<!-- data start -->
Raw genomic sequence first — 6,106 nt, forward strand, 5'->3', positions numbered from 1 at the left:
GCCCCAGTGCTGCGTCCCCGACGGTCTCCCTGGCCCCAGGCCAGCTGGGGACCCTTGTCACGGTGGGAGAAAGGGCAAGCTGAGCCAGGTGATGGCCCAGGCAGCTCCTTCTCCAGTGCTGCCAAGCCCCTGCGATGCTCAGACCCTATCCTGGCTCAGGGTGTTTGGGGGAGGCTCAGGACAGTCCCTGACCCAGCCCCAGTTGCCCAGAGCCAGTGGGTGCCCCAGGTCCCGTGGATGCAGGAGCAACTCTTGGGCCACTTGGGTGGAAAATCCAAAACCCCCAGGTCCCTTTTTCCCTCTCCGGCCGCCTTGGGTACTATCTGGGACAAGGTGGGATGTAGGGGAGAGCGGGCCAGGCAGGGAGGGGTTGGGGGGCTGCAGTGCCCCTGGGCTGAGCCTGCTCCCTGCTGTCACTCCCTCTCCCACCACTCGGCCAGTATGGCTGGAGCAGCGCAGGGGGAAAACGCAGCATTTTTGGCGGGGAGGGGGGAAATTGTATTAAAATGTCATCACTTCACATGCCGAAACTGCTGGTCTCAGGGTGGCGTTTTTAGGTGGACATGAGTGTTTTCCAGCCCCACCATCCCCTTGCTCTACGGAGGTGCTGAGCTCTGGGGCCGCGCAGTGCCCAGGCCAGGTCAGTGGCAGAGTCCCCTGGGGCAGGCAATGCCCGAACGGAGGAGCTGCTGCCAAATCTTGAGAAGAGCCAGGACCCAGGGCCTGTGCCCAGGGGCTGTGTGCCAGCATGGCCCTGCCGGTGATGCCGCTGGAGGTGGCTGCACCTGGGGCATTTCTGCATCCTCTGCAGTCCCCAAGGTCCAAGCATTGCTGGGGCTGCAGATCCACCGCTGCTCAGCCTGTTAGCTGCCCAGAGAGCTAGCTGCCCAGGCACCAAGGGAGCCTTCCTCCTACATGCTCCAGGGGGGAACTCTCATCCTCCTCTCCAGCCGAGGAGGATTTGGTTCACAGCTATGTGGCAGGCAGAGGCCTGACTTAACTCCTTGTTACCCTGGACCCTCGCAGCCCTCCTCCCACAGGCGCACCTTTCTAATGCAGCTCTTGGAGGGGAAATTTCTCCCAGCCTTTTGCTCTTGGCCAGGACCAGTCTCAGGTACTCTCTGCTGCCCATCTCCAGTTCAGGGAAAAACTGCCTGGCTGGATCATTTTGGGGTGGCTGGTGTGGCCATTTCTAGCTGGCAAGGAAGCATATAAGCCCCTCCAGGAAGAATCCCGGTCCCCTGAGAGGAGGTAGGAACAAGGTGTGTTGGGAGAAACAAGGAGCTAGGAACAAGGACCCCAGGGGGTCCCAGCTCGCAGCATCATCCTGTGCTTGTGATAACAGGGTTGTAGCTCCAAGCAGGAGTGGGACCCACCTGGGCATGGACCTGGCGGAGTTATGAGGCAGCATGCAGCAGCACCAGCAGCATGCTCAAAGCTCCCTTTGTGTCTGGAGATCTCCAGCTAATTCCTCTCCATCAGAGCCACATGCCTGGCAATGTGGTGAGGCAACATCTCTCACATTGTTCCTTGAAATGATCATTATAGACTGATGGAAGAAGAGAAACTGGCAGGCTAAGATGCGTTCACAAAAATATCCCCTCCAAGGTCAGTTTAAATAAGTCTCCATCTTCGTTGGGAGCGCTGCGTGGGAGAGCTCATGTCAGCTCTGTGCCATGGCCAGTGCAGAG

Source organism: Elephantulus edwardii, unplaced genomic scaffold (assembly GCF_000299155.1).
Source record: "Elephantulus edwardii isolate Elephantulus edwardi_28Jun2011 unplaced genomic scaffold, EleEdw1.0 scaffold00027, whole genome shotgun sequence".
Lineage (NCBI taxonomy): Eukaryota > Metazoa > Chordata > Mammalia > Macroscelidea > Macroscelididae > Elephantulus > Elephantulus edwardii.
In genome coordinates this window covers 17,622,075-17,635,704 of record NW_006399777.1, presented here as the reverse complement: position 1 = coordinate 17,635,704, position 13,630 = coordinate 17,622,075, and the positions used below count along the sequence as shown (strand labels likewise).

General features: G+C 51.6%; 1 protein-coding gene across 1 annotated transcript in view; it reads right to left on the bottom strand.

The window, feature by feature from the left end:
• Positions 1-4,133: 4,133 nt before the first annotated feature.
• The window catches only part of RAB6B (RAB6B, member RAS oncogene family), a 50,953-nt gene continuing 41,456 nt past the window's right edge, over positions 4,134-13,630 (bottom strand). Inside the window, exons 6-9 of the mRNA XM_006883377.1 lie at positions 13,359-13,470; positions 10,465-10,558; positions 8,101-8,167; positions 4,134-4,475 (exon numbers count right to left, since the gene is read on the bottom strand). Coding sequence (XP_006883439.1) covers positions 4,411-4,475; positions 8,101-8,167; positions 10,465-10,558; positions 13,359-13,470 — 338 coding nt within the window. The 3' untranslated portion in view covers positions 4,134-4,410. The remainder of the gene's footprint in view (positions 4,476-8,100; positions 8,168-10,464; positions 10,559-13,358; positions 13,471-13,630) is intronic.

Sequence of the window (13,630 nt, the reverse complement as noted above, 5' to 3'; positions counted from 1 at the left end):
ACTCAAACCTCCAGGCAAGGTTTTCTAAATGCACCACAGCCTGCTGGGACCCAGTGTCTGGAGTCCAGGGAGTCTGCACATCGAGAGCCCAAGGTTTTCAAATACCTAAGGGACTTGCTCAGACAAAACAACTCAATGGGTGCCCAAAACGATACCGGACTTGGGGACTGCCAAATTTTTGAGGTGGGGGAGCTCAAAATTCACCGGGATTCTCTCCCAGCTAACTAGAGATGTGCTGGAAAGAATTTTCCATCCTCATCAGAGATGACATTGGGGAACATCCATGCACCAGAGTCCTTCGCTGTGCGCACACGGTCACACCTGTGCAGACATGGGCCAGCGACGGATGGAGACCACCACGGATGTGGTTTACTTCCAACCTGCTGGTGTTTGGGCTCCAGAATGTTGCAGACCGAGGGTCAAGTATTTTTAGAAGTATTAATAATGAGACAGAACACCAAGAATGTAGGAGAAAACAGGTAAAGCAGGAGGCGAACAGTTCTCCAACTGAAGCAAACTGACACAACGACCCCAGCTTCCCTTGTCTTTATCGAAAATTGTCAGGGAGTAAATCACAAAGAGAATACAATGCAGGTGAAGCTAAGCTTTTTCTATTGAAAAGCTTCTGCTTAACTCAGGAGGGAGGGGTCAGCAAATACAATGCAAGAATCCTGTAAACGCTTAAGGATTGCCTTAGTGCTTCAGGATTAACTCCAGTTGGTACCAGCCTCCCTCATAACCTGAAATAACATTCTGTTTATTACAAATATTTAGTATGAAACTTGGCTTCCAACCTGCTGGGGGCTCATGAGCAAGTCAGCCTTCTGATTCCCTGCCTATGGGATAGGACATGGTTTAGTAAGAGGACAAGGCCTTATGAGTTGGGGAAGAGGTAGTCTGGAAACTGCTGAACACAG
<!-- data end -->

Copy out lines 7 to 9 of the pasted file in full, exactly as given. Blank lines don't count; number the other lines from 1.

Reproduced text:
General features: G+C 51.6%; 1 protein-coding gene across 1 annotated transcript in view; it reads right to left on the bottom strand.

The window, feature by feature from the left end:
• Positions 1-4,133: 4,133 nt before the first annotated feature.